Author Topic: Home repairs with a 3D printer  (Read 4246 times)

Offline scoob

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Home repairs with a 3D printer
« on: January 20, 2013, 10:04:06 AM »
I thought I'd start off with an example of a repair I did yesterday.  We have a sectional sofa with built-in recliners, and one of them is operated by a 'rip-cord'.  There is a plastic bracket that acts as a guide for the cable, and it broke, rendering the recliner useless.  I found cables and the handle online, but not the bracket.  Good thing I'm a CAD guy with a 3D printer!

I removed the broken part, grabbed the calipers and a note pad (should've taken a pic of the sketch), and drew up a CAD model:


The broken part with the new part:


The new part installed:


It doesn't look like it, but I beefed-up the flange thickness, and the wall thickness of the guide tube.

The new part looks sort of rough, because I built the printer and still need to go through it and tighten-up some backlash and do more calibration.  I need to learn more about tweaking the settings as well.

Offline Klonus

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Re: Home repairs with a 3D printer
« Reply #1 on: January 20, 2013, 12:34:20 PM »
Hey Scoob. CAD guy here as well. What kind of 3d printer do you use?  I was considering buying one. It could make a great prepper item.
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Offline Mr. Bill

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Re: Home repairs with a 3D printer
« Reply #2 on: January 20, 2013, 02:29:02 PM »
I am now convinced we're in the 21st Century.  Well done, Scoob!

Offline scoob

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Re: Home repairs with a 3D printer
« Reply #3 on: January 20, 2013, 09:43:15 PM »
I built a RepRap Prusa Mendel for about $500.
More info:
http://reprap.org/wiki/Main_Page
http://reprapbook.appspot.com/
http://garyhodgson.com/reprap/prusa-mendel-visual-instructions/

Sorry for the brevity, but I just typed for a half-hour and it got nuked... off to bed.

Offline Mr. Bill

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Re: Home repairs with a 3D printer
« Reply #4 on: January 20, 2013, 10:00:51 PM »
Sorry for the brevity, but I just typed for a half-hour and it got nuked... off to bed.

:banghead:  I hate when that happens!  (We're still working on the forum software upgrade behind the scenes here.  I hope we'll have fewer forum-caused post-nukings within a month or so.)

Offline scoob

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Re: Home repairs with a 3D printer
« Reply #5 on: January 21, 2013, 07:16:52 AM »
Thanks for all you do, Bill... but it's not the forum software's fault.  I was on a newer laptop, and my low battery warning gave me 5 seconds to plug in.  Plugged-in (too late), powered-up, post was still there, hit 'preview'....Ack! Blank page!  My wifi didn't come back on.  I'd have been alright if I'd connected, then hit reload, but I hit the back button instead.   ::)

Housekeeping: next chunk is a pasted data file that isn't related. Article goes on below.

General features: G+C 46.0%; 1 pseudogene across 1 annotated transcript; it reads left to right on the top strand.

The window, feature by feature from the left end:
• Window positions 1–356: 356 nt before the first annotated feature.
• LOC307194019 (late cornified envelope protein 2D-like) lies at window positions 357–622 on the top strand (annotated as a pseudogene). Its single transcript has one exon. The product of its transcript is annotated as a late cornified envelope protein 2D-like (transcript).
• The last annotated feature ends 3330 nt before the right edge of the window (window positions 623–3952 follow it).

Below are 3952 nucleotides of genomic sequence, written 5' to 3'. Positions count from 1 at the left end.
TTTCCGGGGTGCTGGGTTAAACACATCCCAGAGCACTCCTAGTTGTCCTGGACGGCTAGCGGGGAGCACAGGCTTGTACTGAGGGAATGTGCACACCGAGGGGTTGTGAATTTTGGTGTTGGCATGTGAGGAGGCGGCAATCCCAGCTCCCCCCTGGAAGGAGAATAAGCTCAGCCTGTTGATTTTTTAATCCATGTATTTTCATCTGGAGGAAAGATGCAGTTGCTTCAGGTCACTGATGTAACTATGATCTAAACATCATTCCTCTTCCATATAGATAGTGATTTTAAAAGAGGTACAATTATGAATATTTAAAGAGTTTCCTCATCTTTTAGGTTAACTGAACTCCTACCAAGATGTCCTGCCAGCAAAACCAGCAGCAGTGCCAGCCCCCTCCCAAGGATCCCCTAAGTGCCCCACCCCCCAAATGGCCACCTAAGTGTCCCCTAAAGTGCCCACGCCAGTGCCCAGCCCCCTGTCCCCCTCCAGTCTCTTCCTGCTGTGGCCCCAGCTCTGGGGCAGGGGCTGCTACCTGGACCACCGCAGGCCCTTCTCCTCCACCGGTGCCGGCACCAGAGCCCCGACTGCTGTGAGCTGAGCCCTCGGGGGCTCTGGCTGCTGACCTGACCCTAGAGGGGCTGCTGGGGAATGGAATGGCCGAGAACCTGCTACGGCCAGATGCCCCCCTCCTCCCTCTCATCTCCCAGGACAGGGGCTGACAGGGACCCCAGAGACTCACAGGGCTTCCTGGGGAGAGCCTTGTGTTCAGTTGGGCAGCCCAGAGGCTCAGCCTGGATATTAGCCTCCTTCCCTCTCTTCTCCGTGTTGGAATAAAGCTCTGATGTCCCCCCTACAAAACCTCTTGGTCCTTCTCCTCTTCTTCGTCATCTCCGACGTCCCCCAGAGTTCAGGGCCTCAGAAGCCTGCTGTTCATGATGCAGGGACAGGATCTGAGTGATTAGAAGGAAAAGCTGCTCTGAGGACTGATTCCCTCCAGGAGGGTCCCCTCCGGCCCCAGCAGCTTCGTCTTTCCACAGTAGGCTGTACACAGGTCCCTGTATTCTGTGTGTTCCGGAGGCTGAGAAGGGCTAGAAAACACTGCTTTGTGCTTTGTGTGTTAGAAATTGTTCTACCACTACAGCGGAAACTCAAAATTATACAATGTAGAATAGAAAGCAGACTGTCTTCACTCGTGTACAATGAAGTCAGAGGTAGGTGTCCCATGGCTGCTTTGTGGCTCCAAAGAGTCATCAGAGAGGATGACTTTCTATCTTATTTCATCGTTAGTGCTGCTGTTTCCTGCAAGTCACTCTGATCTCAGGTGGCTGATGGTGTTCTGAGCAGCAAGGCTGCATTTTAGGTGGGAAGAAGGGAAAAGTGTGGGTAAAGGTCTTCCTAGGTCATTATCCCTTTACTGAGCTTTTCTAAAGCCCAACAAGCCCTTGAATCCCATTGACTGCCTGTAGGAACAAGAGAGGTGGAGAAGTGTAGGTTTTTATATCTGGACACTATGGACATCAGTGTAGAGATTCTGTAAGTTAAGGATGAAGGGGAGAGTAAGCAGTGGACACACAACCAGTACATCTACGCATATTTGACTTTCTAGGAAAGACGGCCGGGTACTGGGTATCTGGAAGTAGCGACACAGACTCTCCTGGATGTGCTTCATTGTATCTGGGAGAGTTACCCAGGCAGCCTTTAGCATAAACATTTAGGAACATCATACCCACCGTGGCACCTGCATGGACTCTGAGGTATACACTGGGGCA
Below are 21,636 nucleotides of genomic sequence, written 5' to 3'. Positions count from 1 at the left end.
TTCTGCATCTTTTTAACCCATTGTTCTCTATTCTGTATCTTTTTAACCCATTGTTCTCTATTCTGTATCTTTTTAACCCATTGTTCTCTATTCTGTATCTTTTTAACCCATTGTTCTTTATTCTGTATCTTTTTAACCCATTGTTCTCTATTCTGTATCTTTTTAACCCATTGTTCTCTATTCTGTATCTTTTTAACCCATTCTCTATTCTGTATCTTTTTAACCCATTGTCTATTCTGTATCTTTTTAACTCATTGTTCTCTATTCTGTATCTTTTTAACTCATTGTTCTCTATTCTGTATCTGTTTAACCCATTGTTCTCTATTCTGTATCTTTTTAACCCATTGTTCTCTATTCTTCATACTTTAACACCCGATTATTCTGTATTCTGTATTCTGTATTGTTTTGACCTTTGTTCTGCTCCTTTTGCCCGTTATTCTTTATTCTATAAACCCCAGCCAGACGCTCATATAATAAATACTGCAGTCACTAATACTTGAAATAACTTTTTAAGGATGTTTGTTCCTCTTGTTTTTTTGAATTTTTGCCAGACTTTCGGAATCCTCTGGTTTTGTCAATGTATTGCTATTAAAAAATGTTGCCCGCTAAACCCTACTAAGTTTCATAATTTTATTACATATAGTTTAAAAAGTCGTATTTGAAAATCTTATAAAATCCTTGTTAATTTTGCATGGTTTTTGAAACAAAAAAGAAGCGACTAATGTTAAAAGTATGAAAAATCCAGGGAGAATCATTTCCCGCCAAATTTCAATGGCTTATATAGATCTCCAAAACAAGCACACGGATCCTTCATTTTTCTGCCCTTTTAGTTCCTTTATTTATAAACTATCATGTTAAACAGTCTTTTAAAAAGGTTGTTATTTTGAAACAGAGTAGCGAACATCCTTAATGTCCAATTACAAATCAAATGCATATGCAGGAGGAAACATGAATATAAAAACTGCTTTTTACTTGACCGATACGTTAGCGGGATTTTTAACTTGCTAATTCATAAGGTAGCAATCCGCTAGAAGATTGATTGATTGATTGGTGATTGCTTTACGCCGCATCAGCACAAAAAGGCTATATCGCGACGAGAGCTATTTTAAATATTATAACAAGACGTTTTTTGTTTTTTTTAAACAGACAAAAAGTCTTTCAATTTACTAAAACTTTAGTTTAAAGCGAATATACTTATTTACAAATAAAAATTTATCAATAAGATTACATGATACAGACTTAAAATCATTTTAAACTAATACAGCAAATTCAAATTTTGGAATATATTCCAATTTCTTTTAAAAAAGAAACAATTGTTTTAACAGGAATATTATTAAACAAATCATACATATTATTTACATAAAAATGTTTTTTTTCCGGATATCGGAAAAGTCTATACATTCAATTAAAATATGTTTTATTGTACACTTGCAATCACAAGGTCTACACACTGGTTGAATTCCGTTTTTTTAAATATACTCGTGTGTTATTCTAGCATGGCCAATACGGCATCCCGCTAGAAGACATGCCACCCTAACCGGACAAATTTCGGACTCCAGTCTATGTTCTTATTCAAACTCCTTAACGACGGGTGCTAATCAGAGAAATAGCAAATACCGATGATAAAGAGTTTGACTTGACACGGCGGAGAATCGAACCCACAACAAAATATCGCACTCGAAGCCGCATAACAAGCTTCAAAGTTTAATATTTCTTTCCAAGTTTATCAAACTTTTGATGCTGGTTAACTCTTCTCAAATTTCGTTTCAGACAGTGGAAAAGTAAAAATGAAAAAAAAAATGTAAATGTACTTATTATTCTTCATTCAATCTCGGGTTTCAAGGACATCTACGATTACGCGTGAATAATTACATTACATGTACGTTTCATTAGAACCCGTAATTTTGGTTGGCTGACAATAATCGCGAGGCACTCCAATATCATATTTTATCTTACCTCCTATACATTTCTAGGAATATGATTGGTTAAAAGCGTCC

Offline idelphic

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Re: Home repairs with a 3D printer
« Reply #6 on: January 21, 2013, 11:03:25 AM »
Nicely done.  A 3D printer would be nice to have, but sadly I don't have the Autocadd skills needed to spec out what I sometimes would like to prototype.

It would be rather interesting to print out parts for repairs or prototyping.
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Offline livinitup0

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Re: Home repairs with a 3D printer
« Reply #7 on: January 21, 2013, 12:55:24 PM »
This 3d printer technology utterly fascinates me. I'd love to eventually get one...but Id like to learn more about it and how to use it first...any sugestions on reading material?

I think it could pay for itself with small repairs like this and micro-manufacturing small business products in no time.

...and I really want to make a p90 stock for a .22 lol

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Re: Home repairs with a 3D printer
« Reply #8 on: January 22, 2013, 07:10:06 AM »
Nice work, scoob!


Offline thewarriorhunter

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Re: Home repairs with a 3D printer
« Reply #9 on: January 22, 2013, 08:04:02 AM »
that's pretty sweet. the 3D printer stuff fascinates me. eventually i would love to learn how to use this technology.


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Offline livinitup0

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Re: Home repairs with a 3D printer
« Reply #10 on: January 22, 2013, 08:07:27 AM »
I built a RepRap Prusa Mendel for about $500.
More info:
http://reprap.org/wiki/Main_Page
http://reprapbook.appspot.com/
http://garyhodgson.com/reprap/prusa-mendel-visual-instructions/

Sorry for the brevity, but I just typed for a half-hour and it got nuked... off to bed.

I did some reading on the RepRap website last night and this stuff is just freaking cool. Did you have someone replicate parts for yours? Is there some kind of community out there thats trading designs and whatnot?

From what I saw it looks like one of these could potentially be made for around $200... is that accurate?

Offline scoob

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Re: Home repairs with a 3D printer
« Reply #11 on: January 22, 2013, 09:33:30 AM »
Did you have someone replicate parts for yours?

Yes, we have a local group of 'makers' that are fairly active.  Use the search terms "openlab" "hacker space" "maker space" and see what comes up in your area.  A local guy printed my parts for $65.  Printing parts for new builders is a good way to get your own machine paid for and buy more filament.

Is there some kind of community out there thats trading designs and whatnot?

There's a huge community of folks making these things, with several different designs that constantly being updated, improved, adapted, and added on to.